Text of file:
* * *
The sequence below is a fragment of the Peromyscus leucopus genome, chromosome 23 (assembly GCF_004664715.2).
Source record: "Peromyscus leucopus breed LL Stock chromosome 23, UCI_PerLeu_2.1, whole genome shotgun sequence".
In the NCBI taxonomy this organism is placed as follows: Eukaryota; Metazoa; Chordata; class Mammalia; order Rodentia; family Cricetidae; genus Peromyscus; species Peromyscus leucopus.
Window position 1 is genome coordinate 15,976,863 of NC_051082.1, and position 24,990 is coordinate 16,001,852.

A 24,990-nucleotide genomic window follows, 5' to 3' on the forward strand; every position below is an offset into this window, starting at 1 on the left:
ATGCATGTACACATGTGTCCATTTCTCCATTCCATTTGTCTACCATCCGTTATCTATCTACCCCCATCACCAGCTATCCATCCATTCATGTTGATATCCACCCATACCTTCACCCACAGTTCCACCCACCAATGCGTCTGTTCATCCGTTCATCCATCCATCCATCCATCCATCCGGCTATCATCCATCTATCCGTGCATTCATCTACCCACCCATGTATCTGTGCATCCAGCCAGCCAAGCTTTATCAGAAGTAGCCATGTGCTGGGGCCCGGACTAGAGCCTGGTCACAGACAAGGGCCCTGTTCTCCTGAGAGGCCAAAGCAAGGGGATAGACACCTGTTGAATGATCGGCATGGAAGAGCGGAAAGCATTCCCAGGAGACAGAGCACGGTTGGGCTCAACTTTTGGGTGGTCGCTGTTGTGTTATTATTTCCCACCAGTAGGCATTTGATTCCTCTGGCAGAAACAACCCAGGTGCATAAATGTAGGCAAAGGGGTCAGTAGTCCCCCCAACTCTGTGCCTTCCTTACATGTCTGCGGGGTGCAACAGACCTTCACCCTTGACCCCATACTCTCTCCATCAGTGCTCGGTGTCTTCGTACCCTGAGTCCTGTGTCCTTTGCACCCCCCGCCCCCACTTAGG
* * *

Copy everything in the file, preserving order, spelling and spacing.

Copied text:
The sequence below is a fragment of the Peromyscus leucopus genome, chromosome 23 (assembly GCF_004664715.2).
Source record: "Peromyscus leucopus breed LL Stock chromosome 23, UCI_PerLeu_2.1, whole genome shotgun sequence".
In the NCBI taxonomy this organism is placed as follows: Eukaryota; Metazoa; Chordata; class Mammalia; order Rodentia; family Cricetidae; genus Peromyscus; species Peromyscus leucopus.
Window position 1 is genome coordinate 15,976,863 of NC_051082.1, and position 24,990 is coordinate 16,001,852.

A 24,990-nucleotide genomic window follows, 5' to 3' on the forward strand; every position below is an offset into this window, starting at 1 on the left:
ATGCATGTACACATGTGTCCATTTCTCCATTCCATTTGTCTACCATCCGTTATCTATCTACCCCCATCACCAGCTATCCATCCATTCATGTTGATATCCACCCATACCTTCACCCACAGTTCCACCCACCAATGCGTCTGTTCATCCGTTCATCCATCCATCCATCCATCCATCCGGCTATCATCCATCTATCCGTGCATTCATCTACCCACCCATGTATCTGTGCATCCAGCCAGCCAAGCTTTATCAGAAGTAGCCATGTGCTGGGGCCCGGACTAGAGCCTGGTCACAGACAAGGGCCCTGTTCTCCTGAGAGGCCAAAGCAAGGGGATAGACACCTGTTGAATGATCGGCATGGAAGAGCGGAAAGCATTCCCAGGAGACAGAGCACGGTTGGGCTCAACTTTTGGGTGGTCGCTGTTGTGTTATTATTTCCCACCAGTAGGCATTTGATTCCTCTGGCAGAAACAACCCAGGTGCATAAATGTAGGCAAAGGGGTCAGTAGTCCCCCCAACTCTGTGCCTTCCTTACATGTCTGCGGGGTGCAACAGACCTTCACCCTTGACCCCATACTCTCTCCATCAGTGCTCGGTGTCTTCGTACCCTGAGTCCTGTGTCCTTTGCACCCCCCGCCCCCACTTAGG